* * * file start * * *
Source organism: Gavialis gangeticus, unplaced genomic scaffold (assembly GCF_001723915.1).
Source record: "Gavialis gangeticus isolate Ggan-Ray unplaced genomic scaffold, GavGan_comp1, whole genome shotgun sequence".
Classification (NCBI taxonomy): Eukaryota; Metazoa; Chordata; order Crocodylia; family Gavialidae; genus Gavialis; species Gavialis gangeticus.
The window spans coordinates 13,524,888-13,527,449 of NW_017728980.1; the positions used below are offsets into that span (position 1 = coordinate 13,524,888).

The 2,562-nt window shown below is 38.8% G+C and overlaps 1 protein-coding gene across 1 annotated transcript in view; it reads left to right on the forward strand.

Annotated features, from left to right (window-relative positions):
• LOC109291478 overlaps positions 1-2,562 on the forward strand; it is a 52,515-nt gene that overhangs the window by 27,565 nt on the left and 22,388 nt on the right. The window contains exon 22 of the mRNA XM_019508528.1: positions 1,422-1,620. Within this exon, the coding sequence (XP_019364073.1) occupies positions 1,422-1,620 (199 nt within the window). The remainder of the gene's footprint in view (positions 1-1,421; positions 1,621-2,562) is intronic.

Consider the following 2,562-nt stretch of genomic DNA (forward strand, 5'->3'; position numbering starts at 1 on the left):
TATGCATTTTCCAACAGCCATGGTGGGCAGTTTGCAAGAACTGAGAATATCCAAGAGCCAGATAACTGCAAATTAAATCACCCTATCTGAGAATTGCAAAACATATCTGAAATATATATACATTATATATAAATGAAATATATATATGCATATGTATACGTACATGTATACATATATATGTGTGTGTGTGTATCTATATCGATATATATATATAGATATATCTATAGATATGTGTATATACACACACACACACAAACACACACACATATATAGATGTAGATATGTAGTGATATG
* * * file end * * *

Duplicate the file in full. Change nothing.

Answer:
Source organism: Gavialis gangeticus, unplaced genomic scaffold (assembly GCF_001723915.1).
Source record: "Gavialis gangeticus isolate Ggan-Ray unplaced genomic scaffold, GavGan_comp1, whole genome shotgun sequence".
Classification (NCBI taxonomy): Eukaryota; Metazoa; Chordata; order Crocodylia; family Gavialidae; genus Gavialis; species Gavialis gangeticus.
The window spans coordinates 13,524,888-13,527,449 of NW_017728980.1; the positions used below are offsets into that span (position 1 = coordinate 13,524,888).

The 2,562-nt window shown below is 38.8% G+C and overlaps 1 protein-coding gene across 1 annotated transcript in view; it reads left to right on the forward strand.

Annotated features, from left to right (window-relative positions):
• LOC109291478 overlaps positions 1-2,562 on the forward strand; it is a 52,515-nt gene that overhangs the window by 27,565 nt on the left and 22,388 nt on the right. The window contains exon 22 of the mRNA XM_019508528.1: positions 1,422-1,620. Within this exon, the coding sequence (XP_019364073.1) occupies positions 1,422-1,620 (199 nt within the window). The remainder of the gene's footprint in view (positions 1-1,421; positions 1,621-2,562) is intronic.

Consider the following 2,562-nt stretch of genomic DNA (forward strand, 5'->3'; position numbering starts at 1 on the left):
TATGCATTTTCCAACAGCCATGGTGGGCAGTTTGCAAGAACTGAGAATATCCAAGAGCCAGATAACTGCAAATTAAATCACCCTATCTGAGAATTGCAAAACATATCTGAAATATATATACATTATATATAAATGAAATATATATATGCATATGTATACGTACATGTATACATATATATGTGTGTGTGTGTATCTATATCGATATATATATATAGATATATCTATAGATATGTGTATATACACACACACACACAAACACACACACATATATAGATGTAGATATGTAGTGATATG